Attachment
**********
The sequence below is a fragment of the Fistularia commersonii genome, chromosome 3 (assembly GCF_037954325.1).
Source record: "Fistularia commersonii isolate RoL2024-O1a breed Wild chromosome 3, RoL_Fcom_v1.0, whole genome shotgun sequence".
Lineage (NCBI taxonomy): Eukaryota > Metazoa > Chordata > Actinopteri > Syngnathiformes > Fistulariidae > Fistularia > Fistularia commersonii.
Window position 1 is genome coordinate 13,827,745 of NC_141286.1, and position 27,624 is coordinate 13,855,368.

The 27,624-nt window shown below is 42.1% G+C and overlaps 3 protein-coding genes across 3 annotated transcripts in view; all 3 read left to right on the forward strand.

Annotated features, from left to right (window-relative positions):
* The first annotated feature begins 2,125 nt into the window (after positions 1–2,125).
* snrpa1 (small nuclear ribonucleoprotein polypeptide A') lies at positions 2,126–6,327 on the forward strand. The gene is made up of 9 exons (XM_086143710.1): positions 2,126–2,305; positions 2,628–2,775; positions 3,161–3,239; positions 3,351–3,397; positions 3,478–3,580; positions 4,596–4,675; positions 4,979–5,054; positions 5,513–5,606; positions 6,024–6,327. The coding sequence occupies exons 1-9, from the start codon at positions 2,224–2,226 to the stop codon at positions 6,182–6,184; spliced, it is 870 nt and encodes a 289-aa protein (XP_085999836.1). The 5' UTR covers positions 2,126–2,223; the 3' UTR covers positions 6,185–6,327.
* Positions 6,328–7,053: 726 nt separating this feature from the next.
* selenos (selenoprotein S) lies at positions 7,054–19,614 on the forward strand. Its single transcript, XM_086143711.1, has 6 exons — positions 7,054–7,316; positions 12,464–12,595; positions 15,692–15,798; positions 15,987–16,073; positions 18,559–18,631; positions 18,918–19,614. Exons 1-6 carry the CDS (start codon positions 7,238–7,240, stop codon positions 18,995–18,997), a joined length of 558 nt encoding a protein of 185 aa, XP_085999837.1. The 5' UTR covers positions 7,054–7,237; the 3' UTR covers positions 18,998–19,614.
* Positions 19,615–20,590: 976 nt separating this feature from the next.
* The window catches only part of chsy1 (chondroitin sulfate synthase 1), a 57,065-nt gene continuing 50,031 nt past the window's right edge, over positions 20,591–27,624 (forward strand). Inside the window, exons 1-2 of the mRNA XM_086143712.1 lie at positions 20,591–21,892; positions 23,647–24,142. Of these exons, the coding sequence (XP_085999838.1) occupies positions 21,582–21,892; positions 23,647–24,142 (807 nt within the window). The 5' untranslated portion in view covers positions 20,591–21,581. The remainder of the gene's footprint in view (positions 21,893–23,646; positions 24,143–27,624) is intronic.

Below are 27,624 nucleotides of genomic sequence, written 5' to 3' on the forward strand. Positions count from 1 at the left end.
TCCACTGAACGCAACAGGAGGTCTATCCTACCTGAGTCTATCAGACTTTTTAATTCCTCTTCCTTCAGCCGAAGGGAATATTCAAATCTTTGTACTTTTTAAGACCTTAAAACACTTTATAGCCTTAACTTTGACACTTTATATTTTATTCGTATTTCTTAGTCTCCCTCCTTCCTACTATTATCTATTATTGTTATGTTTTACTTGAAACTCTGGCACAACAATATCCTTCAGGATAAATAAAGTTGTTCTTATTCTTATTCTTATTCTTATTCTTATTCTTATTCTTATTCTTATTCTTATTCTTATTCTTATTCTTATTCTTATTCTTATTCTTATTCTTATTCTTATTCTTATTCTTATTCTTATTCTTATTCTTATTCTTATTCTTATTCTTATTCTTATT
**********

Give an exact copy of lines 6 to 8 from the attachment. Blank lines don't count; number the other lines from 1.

Annotated features, from left to right (window-relative positions):
* The first annotated feature begins 2,125 nt into the window (after positions 1–2,125).
* snrpa1 (small nuclear ribonucleoprotein polypeptide A') lies at positions 2,126–6,327 on the forward strand. The gene is made up of 9 exons (XM_086143710.1): positions 2,126–2,305; positions 2,628–2,775; positions 3,161–3,239; positions 3,351–3,397; positions 3,478–3,580; positions 4,596–4,675; positions 4,979–5,054; positions 5,513–5,606; positions 6,024–6,327. The coding sequence occupies exons 1-9, from the start codon at positions 2,224–2,226 to the stop codon at positions 6,182–6,184; spliced, it is 870 nt and encodes a 289-aa protein (XP_085999836.1). The 5' UTR covers positions 2,126–2,223; the 3' UTR covers positions 6,185–6,327.